Prakash, Prakash Yamuna, Yamuna wrote:
> Perhaps XQuery has not taken off because it was designed primarily as
> query language for an XML database? If we look back at the
> justifications for XQuery - optimization stands out as primary reason.
> Given such a pre-requisite it seems like XML databases have to take off
> before XQuery can.
Or at least databases that use XML. XQuery is being implemented by most
of the major relational database vendors, but these implementations are
not yet available. And it's being implemented by most of the XML
databases, but these are a smaller market.
You are absolutely correct. When I mentioned XML database - I didn't have a native XML database in mind.
> Of course whether XQuery turns out to be the winner or some variant of
> SQL is an open question.
Actually, H2 is actively working to add XQuery to SQL/XML, so the SQL
variant that will be part of the standard will include XQuery. Some
might consider that a measure of success.
Good to know;
Frankly whether XQuery succeeds or not is a moot point - if it doesn't something else will - but the lessons learnt from the XQuery effort will definitely be useful.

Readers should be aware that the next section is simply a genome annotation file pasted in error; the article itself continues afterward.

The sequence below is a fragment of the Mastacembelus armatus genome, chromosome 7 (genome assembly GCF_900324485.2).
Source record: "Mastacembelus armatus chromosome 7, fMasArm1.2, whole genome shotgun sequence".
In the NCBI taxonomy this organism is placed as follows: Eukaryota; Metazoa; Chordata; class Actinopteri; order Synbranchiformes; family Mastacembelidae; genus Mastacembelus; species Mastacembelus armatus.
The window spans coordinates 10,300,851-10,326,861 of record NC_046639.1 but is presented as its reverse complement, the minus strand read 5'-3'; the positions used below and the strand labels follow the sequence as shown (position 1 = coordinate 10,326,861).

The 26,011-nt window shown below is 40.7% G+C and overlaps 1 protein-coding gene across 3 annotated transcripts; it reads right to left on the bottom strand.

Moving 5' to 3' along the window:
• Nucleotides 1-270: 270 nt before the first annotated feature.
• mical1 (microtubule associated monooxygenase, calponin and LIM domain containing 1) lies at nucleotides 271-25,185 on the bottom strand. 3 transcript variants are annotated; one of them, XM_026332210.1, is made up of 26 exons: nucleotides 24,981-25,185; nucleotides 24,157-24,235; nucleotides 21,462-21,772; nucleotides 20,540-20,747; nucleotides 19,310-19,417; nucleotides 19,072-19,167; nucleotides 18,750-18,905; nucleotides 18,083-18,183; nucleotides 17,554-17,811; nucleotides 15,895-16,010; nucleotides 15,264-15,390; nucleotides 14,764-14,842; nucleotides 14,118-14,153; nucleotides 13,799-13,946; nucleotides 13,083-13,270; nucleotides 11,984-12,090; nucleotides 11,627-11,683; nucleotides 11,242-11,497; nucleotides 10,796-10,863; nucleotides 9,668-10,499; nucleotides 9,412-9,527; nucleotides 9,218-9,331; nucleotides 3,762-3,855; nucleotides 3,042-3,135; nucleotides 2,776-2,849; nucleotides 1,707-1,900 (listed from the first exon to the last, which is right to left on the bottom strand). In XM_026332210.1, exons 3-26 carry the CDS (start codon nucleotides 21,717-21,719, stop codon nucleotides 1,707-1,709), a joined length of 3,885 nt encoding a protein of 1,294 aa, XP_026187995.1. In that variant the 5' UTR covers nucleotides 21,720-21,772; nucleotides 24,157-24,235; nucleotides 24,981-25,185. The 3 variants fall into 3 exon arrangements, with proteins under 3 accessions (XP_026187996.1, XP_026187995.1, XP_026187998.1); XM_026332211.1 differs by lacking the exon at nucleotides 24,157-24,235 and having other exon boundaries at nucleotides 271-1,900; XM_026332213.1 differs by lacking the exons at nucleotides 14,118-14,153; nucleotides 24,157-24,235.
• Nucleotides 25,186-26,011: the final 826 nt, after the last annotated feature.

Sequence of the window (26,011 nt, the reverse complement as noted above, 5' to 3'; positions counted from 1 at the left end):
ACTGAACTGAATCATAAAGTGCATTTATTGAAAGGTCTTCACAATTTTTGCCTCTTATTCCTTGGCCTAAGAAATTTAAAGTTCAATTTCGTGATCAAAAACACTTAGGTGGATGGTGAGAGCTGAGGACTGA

The key point - I think is that there is a niche "A Query language for XML databases (native XML databases or XML over relational/object databases)".
This will take off once XML databases take off - which should happen in a few years as the big database vendors start adding support.
One cannot use XSLT - for a variety of reasons - but the big #2 in my mind are:
[Note: most of these are not my own - unfortunately I am unable to find the relevant sources to attribute the relevant points]:
1) the query compilation and optimization has been well researched for SQL and the vendors would like to leverage their investments in supporting XQuery.
2) Not much research exists in using template based/rule based query languages (atleast as far as I know - please feel free to share the links if people are aware of such work). Perhaps the database community has tunnel vision and does not want to look outside the established way of doing things - but even if it does #1 will override.